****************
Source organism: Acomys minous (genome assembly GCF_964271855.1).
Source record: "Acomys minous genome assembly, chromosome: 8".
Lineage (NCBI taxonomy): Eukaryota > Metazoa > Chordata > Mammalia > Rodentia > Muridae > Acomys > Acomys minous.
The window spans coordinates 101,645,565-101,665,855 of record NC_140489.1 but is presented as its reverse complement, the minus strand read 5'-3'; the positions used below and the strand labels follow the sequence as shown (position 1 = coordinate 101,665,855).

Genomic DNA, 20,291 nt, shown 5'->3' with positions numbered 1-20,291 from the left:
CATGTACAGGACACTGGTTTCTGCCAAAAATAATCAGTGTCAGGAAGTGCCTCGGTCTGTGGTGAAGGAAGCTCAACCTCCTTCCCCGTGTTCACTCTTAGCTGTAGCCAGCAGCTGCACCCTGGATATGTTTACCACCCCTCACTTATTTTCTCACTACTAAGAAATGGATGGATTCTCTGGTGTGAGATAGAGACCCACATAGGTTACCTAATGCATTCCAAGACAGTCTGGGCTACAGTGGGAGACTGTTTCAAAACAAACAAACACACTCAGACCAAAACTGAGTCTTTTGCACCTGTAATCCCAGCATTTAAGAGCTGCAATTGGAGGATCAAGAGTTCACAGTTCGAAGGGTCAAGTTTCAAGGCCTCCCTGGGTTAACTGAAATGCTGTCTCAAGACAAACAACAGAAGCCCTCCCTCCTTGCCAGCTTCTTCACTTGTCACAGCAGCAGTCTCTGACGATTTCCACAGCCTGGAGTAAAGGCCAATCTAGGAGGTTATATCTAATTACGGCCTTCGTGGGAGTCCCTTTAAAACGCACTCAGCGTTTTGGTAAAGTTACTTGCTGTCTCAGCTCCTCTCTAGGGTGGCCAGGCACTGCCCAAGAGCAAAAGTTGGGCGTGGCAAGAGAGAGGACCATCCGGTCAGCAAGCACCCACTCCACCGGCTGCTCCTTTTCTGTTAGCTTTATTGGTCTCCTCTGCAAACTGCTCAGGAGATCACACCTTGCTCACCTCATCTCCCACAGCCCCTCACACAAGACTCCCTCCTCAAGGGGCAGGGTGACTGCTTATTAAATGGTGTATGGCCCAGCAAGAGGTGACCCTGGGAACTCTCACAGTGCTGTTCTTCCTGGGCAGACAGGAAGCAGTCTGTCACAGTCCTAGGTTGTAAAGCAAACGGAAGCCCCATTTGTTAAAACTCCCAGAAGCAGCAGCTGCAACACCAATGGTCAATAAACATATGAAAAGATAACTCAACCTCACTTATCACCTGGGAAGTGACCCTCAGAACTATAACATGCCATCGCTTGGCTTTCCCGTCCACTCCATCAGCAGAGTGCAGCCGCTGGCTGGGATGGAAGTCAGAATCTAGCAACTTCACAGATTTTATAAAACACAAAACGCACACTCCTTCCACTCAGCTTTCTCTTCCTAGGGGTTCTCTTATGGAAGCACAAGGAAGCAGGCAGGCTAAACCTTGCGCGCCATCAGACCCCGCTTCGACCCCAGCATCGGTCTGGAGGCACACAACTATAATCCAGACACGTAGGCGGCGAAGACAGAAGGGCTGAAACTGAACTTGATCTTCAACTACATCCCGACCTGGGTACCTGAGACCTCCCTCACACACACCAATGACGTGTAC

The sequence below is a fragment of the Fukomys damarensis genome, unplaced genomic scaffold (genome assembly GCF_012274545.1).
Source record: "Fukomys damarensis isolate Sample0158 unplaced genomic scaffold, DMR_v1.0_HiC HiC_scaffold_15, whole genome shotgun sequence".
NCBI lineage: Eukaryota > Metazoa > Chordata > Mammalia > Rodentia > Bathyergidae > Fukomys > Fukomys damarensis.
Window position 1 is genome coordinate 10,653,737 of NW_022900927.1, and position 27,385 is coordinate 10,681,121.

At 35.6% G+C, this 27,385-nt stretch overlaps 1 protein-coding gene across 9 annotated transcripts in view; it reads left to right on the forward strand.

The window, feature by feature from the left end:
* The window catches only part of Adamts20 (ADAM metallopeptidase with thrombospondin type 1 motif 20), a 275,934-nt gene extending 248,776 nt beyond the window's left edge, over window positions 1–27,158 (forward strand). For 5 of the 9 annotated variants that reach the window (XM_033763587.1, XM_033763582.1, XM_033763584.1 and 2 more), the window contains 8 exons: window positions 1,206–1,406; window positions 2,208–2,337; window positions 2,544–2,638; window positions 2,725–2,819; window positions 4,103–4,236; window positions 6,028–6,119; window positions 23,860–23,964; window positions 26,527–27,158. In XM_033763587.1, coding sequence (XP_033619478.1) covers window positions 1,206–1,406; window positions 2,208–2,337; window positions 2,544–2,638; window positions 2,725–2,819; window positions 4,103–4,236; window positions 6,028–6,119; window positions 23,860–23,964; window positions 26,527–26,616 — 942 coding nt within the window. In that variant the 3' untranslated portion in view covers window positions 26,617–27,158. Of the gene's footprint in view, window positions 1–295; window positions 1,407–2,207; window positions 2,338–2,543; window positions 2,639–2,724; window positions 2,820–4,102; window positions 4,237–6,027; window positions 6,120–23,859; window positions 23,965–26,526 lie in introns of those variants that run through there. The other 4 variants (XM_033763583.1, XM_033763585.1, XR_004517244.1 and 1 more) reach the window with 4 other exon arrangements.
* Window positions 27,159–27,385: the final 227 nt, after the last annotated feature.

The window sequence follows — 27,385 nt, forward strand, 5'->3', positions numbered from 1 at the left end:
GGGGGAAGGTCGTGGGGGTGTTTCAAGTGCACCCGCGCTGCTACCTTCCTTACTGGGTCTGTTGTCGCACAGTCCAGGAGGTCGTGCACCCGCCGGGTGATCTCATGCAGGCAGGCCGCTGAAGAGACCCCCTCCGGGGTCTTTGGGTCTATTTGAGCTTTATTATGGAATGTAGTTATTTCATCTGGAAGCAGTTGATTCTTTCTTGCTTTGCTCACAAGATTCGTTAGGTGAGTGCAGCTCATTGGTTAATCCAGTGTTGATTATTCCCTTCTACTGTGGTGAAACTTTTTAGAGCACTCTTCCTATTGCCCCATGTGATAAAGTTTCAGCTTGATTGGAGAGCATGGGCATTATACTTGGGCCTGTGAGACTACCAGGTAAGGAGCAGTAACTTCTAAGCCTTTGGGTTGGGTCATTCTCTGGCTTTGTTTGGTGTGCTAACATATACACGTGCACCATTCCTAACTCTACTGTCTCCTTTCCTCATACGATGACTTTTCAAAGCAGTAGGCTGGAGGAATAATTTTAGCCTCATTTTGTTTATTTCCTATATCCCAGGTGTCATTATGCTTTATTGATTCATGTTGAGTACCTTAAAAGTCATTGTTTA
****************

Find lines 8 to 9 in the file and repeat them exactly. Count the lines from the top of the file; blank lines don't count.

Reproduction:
Source record: "Fukomys damarensis isolate Sample0158 unplaced genomic scaffold, DMR_v1.0_HiC HiC_scaffold_15, whole genome shotgun sequence".
NCBI lineage: Eukaryota > Metazoa > Chordata > Mammalia > Rodentia > Bathyergidae > Fukomys > Fukomys damarensis.